It's almost impossible to ignore the sales juggernaut that is Adele Laurie Blue Adkins. Her so-called "divorce album", 30, was the biggest-seller of 2021, selling more than 600,000 copies in just six weeks.

The Brits are set up to reward commercial success - so she would appear to be a lock-in for the best artist and album categories.

And if Adele wins the other two prizes she's nominated for (song of the year and best pop artist) she'll tie with Robbie Williams as the most-awarded artist in Brits history, with 13 trophies weighing down her mantlepiece.

Rapper Little Simz is the dark horse in the best album race. Her smart, funky record Sometimes I Might Be Introvert was music critics' favourite album of 2021, and her producer, Inflo, has already been named producer of the year. If the 1,300-strong voting academy reflects those choices, Simz could be going home with her first-ever Brit.

For song of the year, my money is on Glass Animals - whose dream-pop anthem Heat Waves has become a streaming phenomenon. First released in October 2020, it has spent 61 weeks on the UK charts, eventually climbing into the top five at the end of last year.

Amongst the 10 nominees, it has the highest total of Spotify streams - 1.2 billion, compared to the 885 million for Ed Sheeran's Bad Habits, and the 636 million earned by Adele's Easy On Me.

For best group, Little Mix are a good shout. There's a lot of affection for them in the industry, and this will be the last chance to reward Jade, Perrie and Leigh-Anne before they go on hiatus later this year.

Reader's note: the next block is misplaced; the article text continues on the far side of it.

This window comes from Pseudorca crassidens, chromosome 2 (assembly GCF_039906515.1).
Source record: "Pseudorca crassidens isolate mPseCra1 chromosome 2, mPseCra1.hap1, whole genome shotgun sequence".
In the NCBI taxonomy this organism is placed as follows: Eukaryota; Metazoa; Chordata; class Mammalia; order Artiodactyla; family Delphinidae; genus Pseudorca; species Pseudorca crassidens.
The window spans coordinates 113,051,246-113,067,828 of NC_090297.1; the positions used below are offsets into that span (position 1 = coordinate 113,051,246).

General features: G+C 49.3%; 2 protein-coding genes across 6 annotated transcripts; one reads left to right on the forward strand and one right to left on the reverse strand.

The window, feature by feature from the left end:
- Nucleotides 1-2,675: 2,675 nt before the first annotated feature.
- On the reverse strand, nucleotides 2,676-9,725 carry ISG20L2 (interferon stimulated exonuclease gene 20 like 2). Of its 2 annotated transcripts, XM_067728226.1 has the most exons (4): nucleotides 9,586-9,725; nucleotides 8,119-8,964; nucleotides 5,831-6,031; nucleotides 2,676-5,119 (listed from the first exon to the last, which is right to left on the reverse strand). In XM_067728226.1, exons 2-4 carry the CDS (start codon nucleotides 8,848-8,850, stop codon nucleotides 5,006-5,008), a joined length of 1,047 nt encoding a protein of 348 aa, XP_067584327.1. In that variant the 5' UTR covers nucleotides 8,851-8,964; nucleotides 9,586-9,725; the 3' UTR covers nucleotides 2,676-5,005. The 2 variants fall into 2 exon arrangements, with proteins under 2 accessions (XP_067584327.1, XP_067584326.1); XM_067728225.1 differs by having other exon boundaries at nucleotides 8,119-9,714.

But voters could also be swayed by the reassuring presence of Coldplay - who've picked up a record ninth best group nomination - and Wolf Alice, whose Blue Weekend was one of the best-reviewed albums of 2021.
What happened to the best male and female awards?

Dua Lipa was the last person to win best female, in 2021, before the category was retired


The Brits took the decision to scrap gendered awards last year, falling in line with other major music prizes like the Grammys, MTV Awards and Australia's Arias.

The move attracted some criticism from the likes of Piers Morgan and culture secretary Nadine Dorries - who said she was concerned about how the new system "would work in terms of fair gender representation".

In the end, more women have been nominated than at any time in the past decade; and it seems fair to assume Adele will walk away with the lion's share of the prizes.

Brits chairman Tom March says the move away from best male and female prizes "felt right".